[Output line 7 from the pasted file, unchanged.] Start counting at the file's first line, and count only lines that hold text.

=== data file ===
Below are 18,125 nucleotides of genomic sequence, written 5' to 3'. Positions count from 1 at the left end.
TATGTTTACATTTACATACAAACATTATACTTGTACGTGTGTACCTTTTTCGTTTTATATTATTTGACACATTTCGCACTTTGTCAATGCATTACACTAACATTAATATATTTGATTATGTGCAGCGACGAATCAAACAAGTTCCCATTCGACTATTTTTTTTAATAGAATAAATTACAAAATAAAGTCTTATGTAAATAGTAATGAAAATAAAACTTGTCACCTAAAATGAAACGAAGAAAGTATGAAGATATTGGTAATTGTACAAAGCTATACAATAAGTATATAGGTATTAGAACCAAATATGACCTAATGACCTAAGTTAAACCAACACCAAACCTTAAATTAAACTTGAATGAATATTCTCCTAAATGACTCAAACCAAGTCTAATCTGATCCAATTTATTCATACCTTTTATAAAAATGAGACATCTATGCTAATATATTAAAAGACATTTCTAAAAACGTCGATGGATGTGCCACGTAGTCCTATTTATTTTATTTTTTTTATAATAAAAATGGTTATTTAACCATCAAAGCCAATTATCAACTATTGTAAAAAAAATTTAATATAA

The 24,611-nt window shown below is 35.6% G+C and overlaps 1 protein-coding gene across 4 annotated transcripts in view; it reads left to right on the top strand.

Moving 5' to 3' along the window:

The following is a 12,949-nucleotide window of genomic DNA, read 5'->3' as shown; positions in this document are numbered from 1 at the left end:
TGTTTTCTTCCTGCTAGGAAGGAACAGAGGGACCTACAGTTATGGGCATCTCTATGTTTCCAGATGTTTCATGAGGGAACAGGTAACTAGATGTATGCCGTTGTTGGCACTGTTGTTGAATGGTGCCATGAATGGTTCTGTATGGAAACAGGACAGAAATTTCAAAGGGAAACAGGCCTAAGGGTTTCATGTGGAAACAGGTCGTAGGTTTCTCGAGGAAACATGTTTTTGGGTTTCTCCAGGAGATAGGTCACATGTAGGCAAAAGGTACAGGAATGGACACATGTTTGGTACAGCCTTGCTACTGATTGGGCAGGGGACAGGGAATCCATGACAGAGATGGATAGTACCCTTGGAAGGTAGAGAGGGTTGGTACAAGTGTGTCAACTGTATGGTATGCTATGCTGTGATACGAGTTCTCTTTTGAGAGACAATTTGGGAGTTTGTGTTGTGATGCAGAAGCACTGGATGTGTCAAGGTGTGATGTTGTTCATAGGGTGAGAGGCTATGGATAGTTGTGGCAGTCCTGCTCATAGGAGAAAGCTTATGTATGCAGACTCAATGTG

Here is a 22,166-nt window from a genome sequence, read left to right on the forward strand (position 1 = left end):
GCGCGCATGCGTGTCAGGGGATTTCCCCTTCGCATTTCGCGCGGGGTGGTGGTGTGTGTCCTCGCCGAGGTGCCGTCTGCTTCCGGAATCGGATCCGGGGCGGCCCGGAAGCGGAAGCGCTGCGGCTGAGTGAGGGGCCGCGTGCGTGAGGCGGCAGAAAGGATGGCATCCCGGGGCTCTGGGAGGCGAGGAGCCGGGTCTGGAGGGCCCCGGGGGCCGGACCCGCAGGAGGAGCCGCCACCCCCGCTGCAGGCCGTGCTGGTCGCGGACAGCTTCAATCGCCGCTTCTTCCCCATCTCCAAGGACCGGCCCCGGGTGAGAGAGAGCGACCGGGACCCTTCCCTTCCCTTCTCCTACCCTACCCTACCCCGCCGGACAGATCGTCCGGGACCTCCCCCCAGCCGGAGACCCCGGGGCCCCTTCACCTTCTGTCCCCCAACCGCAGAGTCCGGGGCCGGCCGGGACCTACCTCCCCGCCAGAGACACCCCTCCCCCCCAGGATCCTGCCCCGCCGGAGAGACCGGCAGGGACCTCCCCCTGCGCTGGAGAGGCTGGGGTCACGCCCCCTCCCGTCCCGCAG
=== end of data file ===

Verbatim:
Here is a 22,166-nt window from a genome sequence, read left to right on the forward strand (position 1 = left end):